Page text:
Paris, “the City of Light”, has inspired the determination and perseverance of many throughout history. From the French Revolution to the present day, Paris has been a pole of political and cultural influence. He has produced some of the world’s greatest artists, writers, and thinkers and has been at the forefront of social and political change.

Its monuments such as the Eiffel Tower and Notre Dame Cathedral symbolize its resilience and solidity. Despite challenges such as the Notre Dame fire or the terrorist attacks of 23 November 2015, Parisians have always shown their determination to rebuild and persevere.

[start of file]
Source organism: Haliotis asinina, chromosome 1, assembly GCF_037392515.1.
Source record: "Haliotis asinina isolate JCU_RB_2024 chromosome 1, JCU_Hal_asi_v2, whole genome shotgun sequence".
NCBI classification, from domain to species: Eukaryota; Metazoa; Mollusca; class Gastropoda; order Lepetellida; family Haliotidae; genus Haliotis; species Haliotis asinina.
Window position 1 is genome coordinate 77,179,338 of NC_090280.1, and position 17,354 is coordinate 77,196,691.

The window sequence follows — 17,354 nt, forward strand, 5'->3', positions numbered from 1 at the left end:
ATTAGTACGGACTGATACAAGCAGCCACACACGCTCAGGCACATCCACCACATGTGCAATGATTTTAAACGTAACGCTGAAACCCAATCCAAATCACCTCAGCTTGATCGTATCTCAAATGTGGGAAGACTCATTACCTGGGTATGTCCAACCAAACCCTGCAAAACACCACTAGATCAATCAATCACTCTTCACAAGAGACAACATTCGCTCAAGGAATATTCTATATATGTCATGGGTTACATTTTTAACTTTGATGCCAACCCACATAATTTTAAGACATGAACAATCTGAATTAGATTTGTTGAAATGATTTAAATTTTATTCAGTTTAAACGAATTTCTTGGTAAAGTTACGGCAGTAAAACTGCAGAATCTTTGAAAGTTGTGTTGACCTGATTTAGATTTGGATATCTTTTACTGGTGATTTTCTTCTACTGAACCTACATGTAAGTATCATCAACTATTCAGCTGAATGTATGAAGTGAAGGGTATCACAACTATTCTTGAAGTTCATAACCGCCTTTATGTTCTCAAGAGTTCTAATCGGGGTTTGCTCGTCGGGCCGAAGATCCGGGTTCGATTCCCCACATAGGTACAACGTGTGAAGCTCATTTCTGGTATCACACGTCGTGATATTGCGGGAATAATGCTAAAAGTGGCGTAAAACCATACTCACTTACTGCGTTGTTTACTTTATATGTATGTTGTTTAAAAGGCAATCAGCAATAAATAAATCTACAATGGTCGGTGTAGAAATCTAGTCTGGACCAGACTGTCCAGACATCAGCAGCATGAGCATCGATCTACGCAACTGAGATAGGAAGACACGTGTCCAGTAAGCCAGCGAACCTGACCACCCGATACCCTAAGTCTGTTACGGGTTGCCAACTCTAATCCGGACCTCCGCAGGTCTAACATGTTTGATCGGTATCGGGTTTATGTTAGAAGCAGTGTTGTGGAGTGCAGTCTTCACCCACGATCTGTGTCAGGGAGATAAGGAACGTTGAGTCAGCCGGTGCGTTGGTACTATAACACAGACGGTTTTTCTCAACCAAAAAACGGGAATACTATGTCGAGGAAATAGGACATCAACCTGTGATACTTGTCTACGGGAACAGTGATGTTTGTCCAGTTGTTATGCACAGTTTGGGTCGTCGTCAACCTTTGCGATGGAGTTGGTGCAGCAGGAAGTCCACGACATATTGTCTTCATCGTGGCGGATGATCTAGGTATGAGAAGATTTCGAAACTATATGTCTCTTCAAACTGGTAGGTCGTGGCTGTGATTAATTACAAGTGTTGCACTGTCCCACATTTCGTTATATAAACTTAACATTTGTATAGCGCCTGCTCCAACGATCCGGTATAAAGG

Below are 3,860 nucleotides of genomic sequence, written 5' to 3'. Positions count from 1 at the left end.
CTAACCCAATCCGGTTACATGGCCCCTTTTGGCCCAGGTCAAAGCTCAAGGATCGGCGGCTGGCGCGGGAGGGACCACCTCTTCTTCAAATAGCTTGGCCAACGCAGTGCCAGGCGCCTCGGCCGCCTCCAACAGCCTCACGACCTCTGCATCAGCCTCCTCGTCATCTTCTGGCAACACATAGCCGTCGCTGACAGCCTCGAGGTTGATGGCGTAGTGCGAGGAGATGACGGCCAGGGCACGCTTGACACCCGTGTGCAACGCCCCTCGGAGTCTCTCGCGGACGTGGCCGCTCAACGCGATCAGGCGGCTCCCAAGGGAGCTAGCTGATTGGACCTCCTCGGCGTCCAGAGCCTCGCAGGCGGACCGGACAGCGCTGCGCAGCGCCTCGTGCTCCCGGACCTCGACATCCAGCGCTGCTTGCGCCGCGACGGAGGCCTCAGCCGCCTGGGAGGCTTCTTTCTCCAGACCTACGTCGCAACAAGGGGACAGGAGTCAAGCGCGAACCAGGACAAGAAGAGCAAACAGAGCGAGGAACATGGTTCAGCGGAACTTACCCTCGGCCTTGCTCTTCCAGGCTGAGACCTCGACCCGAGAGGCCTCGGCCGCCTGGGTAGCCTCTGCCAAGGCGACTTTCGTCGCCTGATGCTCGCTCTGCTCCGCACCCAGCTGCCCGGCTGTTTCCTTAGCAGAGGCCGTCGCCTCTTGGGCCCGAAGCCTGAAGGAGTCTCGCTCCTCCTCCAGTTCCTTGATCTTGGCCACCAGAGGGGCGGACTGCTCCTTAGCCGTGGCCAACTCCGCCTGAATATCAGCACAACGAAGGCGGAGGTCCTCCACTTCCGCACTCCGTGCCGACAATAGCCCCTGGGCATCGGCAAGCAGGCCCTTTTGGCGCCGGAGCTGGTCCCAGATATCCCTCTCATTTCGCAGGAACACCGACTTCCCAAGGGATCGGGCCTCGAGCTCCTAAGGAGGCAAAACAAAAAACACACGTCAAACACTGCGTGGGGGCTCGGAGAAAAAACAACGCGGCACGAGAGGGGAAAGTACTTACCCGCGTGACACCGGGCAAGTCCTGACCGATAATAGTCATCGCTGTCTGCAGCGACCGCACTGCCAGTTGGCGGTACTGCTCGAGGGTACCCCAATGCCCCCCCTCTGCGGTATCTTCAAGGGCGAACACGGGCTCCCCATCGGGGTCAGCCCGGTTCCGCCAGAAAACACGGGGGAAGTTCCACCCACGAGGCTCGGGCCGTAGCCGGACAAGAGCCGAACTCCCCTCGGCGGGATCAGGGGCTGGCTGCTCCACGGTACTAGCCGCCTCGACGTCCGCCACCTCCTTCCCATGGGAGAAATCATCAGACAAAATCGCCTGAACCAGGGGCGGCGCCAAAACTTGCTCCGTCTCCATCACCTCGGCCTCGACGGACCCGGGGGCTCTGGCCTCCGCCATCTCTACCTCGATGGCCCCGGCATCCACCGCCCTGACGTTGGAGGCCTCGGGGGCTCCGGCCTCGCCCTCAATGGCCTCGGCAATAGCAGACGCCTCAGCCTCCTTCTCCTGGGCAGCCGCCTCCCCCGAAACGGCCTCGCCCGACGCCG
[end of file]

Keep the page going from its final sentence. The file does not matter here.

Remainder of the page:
Paris “The City of Light” is also the capital of culture, gastronomy, fashion, shopping, and romance. But why the nickname: City of Light?

The origin of nickname, “Paris the City of Light”, was born under the reign of Louis XIV, in 1665, with the creation of the first public lighting network. To cope with night-time crime, which was becoming increasingly violent, Nicolas de la Reynie, head of the Paris police, decided in 1667, to install in the streets of Paris, nearly 7,000 torches and lanterns in order to illuminate most of the roads. This made it possible to avoid attacks on the victims, by thugs, who were hiding in the dark alleys.

In 1820, Philippe Lebon developed and created gaslighting, quickly spread throughout the city. But it was in 1900, during the Universal Exhibition, the City of Paris, was recognized worldwide … “The City of Light”!